Dementia and Vitamin D Deficiency: Is There a Link?

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In what should be considered the first large scale study of its kind, a team of scientists discovered a clear link between vitamin D blood levels and the risk of dementia. Those who do not get sufficient levels of vitamin D can more than double their risk of dementia, especially as they grow older.

Dementia is a term loosely used to describe persons who have problems with various brain disorders that affect their thinking, memory, and language abilities. Alzheimer’s disease is the most well-known and common disorder under the umbrella term of dementia. This disease is the 6th leading cause of death in America and is thought to affect about 5 million people over the age of 65. This means that about 1 in 10 people will develop Alzheimer’s.

Vitamin D is a vital nutrient for the body’s functioning of the immune system, the absorption of calcium and phosphorus, as well as the growth and repair of bones.

This study, published in Neurology, states that deficiencies in vitamin D are linked to the development of Alzheimer’s disease. Unfortunately, there are very high rates of vitamin D deficiencies in our elderly population, and they are the ones most at risk for the development of dementia.

According to the CDC, about 1/3 of the population of the United States do not get sufficient amounts of this important vitamin, and about 8 percent of the population have extremely low levels of vitamin D. This important vitamin is obtained from foods such as cheese, fatty cold water fish, milk, and eggs, along with sun exposure.

In this study, scientists tested 1,658 people over the age of 65 who were dementia free. The level of vitamin D in their blood stream was tested, and then a follow up test occurred after about 5.6 years.

In the follow up period, 171 of the subjects developed dementia in some form with 102 subjects developing Alzheimer’s. Subjects who had low levels of vitamin D were 53 percent more likely to have dementia and the subjects who had severe deficiencies were 125 percent more likely to have dementia or Alzheimer’s, compared to subjects who had normal levels of vitamin D.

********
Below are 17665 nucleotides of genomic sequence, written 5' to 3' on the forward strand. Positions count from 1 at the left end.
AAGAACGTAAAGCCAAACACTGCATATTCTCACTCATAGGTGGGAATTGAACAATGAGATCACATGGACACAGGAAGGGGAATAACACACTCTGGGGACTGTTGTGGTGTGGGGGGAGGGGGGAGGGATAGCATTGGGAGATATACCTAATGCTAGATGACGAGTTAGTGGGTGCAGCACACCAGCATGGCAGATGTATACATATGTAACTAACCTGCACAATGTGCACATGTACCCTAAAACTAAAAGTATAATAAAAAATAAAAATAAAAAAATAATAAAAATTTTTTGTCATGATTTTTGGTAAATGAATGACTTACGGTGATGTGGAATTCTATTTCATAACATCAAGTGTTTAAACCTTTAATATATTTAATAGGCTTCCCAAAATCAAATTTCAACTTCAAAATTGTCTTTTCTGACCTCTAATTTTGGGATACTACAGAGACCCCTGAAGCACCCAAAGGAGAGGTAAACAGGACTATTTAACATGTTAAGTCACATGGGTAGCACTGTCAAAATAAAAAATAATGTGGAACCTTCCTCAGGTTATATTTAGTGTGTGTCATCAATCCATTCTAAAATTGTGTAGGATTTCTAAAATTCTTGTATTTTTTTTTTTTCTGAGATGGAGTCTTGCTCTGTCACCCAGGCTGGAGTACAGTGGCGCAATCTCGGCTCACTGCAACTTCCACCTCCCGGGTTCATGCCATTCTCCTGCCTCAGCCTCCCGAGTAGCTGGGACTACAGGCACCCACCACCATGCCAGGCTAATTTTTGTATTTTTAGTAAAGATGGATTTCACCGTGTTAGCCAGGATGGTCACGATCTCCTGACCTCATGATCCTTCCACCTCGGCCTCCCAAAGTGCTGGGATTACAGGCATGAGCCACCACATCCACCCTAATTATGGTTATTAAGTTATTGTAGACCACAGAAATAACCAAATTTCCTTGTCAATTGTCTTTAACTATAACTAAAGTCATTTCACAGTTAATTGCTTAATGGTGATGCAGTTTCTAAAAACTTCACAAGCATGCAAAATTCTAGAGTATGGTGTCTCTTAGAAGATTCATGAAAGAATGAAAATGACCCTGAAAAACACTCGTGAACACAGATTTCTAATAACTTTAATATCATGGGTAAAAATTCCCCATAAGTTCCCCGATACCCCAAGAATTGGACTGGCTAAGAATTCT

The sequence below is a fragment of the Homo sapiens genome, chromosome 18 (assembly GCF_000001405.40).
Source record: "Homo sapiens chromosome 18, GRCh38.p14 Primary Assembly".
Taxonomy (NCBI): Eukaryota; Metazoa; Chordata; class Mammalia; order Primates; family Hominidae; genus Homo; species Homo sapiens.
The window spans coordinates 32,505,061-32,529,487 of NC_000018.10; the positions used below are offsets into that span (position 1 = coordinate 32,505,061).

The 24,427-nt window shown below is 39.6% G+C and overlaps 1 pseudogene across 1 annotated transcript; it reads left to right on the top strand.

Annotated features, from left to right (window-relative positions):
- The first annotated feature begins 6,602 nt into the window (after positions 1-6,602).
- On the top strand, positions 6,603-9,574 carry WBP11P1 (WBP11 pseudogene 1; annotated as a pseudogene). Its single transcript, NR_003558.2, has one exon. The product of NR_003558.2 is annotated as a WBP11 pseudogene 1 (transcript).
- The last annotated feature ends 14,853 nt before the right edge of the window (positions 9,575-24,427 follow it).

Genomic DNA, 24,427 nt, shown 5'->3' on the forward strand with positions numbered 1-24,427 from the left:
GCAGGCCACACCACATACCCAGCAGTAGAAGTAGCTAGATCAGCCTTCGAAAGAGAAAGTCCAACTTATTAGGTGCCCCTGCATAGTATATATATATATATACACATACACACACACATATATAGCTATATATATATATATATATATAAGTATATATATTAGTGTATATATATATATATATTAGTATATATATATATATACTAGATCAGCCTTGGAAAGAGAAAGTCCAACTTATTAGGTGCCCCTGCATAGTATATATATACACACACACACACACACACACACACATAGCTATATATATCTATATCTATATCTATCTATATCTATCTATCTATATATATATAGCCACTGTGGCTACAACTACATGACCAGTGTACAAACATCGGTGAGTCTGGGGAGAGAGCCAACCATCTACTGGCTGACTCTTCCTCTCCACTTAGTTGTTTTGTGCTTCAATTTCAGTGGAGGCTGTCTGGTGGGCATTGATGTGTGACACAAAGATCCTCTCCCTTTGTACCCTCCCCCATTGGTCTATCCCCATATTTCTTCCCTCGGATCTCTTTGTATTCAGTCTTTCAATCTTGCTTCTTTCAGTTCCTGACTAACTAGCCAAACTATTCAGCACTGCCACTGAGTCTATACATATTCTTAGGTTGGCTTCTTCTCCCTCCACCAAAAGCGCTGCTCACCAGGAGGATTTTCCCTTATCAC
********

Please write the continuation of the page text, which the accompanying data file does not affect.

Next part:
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Vitamin D

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Also, test subjects who had low levels of vitamin D had a 70 percent increase in the risk of Alzheimer’s and subjects who had severe deficiencies had an increased risk of as much as 120 percent! The study authors from the University of Exeter Medical School in England, were surprised by the study results saying that the link was twice as strong as they had expected it to be.

The authors took into account variables such as smoking, education, alcohol consumption, and the results remained the same.

Clinical trials are now needed to determine if eating certain foods high in vitamin D, or taking supplements can prevent or delay the onset of dementia. This study is an important one as it’s the first large scale study done concerning dementia and vitamin D intake. Although scientists are sure why a lack of vitamin D can lead to dementia, one idea is that the brain, especially the hippocampus, is one of the first areas to show signs of dementia, and it’s literally full of vitamin D receptors.

Most people don’t believe research about the benefits of vitamin D because it seems too good to be true and too easy to be possible. However, vitamin D is vastly underrated. It has a profound action mechanism that is similar to a steroid hormone that can actually turn genes off and on. No other vitamin works in this manner. There are more than 1,000 types of genes that are directly influenced by vitamin D. Read also about Vitamin D deficiency link to prostate cancer risk.

How to be sure you get sufficient levels of this all important vitamin? Safe sun exposure, a healthy diet, combined with supplements, especially in the winter months if you live in an area that gets little sun.

Sources:

American Academy of Neurology news release, accessed 6 August 2014 via Newswise.

CDC Dementia/Alzheimer’s Disease, accessed 6 August 2014.

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